Just when the wound of racism was about to heal. America, pulled the scab right off.

“For when Negroes leave the South they don’t move to New York – they move to Harlem, they don’t move to Chicago- they have to move to the Southside. Without question, Harlem is a great improvement over Birmingham- but not nearly so great as white men assume. Northern discrimination is less brutal and less personal than the Southern variety, and it lacks the overt action of law. It hurts none the less. The North leads the way by showing that Negroes can be “kept in their place” without written laws. Southern cities are rapidly learning the de-facto technique of the North. In the Spring of 1963, for example, Albany, Georgia removed all segregation ordinances from its city code in order to balk the Negro legal attack. The City remained as Jim Crow as ever.”

Just when the wound of racism was about to heal. America, pulled the scab right off.

This reminds me of when people talk about Sonny’s troubles with the police in Philadelphia and in St. Louis: People tend to say that Sonny was always getting in trouble with the police. It is almost as if by saying things like that, people believe they can just tear out the pages of our history books that they don’t like, and only keep the parts of history that they like. It’s as if all Americans are suffering from a case of amnesia on a national scale.

By saying that Sonny was a problem for police, we are then excusing the history of police brutality, which has forced the African American community to resist that abuse in the first place. The problem with our Democracy is in its design. The majority must always win and the minority must always lose. This has a tendency to create friction and tension between the winners and losers in our political process. This ultimately puts our police at odds with the minority population who are not in power. But this doesn’t necessarily have to be the case.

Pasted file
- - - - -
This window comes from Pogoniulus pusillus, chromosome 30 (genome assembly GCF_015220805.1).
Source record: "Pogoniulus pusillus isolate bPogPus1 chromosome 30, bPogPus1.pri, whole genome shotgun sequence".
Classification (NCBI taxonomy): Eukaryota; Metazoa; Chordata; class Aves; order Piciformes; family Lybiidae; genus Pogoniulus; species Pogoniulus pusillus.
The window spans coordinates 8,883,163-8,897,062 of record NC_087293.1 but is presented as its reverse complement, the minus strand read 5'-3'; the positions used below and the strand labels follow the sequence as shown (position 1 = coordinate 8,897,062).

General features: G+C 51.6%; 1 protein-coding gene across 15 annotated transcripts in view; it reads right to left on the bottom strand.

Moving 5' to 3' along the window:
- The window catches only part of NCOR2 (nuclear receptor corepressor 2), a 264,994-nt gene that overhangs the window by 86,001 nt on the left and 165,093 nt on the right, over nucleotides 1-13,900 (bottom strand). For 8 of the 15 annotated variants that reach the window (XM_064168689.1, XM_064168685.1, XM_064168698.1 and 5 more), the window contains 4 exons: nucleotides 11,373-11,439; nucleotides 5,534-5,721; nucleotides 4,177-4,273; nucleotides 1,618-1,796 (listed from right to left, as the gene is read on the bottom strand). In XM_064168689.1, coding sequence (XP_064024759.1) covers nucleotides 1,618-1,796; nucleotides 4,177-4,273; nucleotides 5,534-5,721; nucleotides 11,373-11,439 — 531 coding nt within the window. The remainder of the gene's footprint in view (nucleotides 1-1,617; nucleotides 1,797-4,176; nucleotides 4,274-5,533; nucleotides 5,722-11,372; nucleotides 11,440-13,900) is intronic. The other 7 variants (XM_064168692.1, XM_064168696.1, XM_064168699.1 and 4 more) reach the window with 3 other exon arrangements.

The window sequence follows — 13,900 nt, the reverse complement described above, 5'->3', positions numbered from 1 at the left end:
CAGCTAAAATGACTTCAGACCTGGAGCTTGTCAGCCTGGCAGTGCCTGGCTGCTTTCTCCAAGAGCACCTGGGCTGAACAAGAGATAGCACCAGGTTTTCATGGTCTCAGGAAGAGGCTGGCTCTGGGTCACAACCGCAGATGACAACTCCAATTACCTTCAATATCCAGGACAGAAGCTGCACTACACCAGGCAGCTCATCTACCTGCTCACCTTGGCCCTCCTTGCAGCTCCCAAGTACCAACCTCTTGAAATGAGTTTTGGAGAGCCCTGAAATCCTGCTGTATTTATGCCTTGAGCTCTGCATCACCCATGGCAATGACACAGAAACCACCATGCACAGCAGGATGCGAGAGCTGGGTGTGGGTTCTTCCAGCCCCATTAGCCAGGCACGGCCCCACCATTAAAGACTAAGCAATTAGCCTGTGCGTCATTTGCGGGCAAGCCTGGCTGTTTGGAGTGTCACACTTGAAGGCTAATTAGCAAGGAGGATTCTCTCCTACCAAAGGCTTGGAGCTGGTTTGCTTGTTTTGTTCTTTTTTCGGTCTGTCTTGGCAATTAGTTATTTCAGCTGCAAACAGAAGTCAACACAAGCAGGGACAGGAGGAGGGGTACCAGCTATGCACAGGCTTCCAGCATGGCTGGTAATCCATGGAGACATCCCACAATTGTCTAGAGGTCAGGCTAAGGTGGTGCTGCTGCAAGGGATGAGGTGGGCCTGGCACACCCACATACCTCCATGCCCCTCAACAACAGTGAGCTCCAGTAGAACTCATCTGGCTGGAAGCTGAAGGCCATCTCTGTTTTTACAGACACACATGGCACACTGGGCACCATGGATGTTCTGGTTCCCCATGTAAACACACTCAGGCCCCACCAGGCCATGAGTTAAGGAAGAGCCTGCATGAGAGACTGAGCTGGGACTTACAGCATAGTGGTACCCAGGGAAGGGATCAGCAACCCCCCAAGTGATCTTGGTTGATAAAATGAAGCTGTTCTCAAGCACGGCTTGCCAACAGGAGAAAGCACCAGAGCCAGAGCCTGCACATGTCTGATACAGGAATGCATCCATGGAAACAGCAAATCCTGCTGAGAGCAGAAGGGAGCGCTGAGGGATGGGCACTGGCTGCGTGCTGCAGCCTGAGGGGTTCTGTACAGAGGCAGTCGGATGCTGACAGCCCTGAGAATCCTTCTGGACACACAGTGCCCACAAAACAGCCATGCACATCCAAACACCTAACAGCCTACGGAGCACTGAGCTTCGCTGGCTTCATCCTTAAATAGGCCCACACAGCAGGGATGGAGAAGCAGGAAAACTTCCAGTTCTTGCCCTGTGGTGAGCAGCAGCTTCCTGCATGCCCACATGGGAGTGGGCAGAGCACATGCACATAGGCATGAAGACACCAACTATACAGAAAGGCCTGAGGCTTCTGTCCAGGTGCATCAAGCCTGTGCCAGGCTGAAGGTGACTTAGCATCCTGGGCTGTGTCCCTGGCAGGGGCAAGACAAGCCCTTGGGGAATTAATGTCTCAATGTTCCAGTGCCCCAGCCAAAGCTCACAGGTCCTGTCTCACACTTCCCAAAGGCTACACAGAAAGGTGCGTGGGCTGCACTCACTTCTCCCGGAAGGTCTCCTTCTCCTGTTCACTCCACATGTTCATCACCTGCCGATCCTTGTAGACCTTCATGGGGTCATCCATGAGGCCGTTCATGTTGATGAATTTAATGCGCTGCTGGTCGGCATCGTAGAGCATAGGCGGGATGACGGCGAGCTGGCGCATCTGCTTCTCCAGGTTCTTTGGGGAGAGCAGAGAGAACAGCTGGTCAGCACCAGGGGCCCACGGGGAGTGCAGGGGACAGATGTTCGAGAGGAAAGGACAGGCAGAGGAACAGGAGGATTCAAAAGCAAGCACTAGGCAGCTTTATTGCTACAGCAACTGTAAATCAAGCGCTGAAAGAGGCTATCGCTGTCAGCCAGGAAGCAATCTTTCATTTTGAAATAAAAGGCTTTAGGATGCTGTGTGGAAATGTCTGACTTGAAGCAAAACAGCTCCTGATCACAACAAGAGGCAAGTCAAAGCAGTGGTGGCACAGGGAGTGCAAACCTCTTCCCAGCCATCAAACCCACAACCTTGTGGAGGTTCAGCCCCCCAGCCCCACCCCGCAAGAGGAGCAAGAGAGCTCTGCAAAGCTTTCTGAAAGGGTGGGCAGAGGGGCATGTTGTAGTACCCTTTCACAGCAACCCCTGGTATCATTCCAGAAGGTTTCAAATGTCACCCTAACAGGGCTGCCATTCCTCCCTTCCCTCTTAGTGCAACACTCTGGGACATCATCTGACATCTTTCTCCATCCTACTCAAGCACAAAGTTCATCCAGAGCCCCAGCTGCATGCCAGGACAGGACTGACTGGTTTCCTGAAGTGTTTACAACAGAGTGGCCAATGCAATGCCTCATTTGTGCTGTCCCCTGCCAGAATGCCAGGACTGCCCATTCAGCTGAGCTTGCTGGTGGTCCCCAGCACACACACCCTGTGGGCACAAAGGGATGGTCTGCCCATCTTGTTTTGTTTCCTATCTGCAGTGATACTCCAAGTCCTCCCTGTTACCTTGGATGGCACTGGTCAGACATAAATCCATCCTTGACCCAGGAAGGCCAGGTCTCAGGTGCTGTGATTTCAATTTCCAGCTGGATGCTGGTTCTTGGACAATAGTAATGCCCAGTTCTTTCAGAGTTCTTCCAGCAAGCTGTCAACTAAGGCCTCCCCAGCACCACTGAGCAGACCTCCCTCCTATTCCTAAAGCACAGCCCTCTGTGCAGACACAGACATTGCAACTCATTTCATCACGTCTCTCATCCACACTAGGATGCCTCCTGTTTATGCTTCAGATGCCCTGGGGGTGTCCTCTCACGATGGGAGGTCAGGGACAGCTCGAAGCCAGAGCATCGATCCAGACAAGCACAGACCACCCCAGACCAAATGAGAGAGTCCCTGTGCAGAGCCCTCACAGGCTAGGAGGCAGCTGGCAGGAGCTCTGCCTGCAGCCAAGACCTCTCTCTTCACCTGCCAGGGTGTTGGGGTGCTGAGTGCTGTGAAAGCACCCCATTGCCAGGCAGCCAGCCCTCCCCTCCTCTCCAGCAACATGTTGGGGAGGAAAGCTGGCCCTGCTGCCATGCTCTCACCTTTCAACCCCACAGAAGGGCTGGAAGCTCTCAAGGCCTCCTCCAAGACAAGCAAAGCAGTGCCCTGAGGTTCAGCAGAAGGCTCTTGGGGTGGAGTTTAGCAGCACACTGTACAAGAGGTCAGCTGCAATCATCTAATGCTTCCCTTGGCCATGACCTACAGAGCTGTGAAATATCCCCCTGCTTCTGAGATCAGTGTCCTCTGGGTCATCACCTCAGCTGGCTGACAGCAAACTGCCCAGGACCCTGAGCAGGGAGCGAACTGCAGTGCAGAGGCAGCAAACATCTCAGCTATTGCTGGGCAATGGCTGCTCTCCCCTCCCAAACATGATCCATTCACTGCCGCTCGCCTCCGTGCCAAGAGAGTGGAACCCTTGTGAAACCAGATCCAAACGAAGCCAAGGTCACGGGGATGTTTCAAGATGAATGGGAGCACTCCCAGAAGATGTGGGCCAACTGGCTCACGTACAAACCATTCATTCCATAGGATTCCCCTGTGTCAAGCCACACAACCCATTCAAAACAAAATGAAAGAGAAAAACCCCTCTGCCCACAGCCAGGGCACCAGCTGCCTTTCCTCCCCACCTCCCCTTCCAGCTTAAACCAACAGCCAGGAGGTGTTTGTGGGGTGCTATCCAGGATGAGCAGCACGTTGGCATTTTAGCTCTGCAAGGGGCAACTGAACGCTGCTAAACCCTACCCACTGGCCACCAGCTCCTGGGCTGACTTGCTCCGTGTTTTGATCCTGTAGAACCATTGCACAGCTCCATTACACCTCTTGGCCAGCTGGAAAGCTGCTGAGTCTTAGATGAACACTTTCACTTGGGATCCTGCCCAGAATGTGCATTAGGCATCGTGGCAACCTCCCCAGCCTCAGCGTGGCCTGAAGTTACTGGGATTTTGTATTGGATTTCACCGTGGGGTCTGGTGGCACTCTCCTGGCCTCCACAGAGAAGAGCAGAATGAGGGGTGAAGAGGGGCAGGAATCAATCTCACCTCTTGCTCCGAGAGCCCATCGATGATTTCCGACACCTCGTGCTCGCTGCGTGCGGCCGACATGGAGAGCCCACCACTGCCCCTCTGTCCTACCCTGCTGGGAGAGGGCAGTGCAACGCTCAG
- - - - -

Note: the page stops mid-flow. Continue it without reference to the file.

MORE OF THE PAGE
What the police tend to forget is that our Constitution gives the minority population their constitutional right to resist the majority if they do not like how they are being ruled. The police usually find themselves stuck in the middle of Democracy in action. The police have historically worked on behalf of the majority and the status quo more often than not at the expense of the minority. This is not true Democracy. In order for the police to keep the peace they must maintain an air of neutrality by treating the majority and the minority populations with mutual respect and equality.

Because ultimately even though one population is the majority and the other population is the minority both are citizens of the United States of America. So the job of the police is to help to enforce the constitution and in doing so they will start to protect the rights of all citizens.

“We hold these truths to be self-evident, that all men are created equal, that they are endowed by their Creator with certain unalienable Rights, that among these are Life, Liberty, and the pursuit of Happiness.”

“That whenever any form of Government becomes destructive of these ends, it is the Right of the People to alter or to abolish it, and to institute new Government, laying its foundation on such principles, and organizing its powers in such a form, as to them shall seem most likely to affect their safety and Happiness.”

 The police have a duty to serve the people and must avoid the trap of being stuck in the past as the world moves more and more toward globalization.

“The police in all societies are charged with maintaining public order and protecting public safety, and that generally means conserving the status quo in whatever form it may take. The police are inherently conservative in both their actions and their predispositions. They represent the vested economic and political interests and values of the societies in which they perform their policing duties. Where countries are changing and adding cultural and ethnic multiplicity, the police are most likely to be aligned with the old cultural and ethnic  guard, or they may be perceived as such by new or newly empowered constituents. As a result, questions about the philosophy and practice of policing are ultimately liable to come under close and probing scrutiny.”

This is the reality that Sonny was living in when the status quo at that time in history did not necessarily believe that black people should have equal status in American society. By blaming the victim, we are not dealing with the real problem, and that is that we live in a society with a history of racism, a history that has terrorized a segment of society solely based on the color of their skin.

By allowing police brutality to exist on a state, local, and government level, we as a nation are giving our police the consent to implement terror. What we are not willing to come to grips with is that Sonny did not have a problem with the police. The police had a problem with Sonny. Sonny was not anti-American nor was he anti-police; he was just anti-hatred.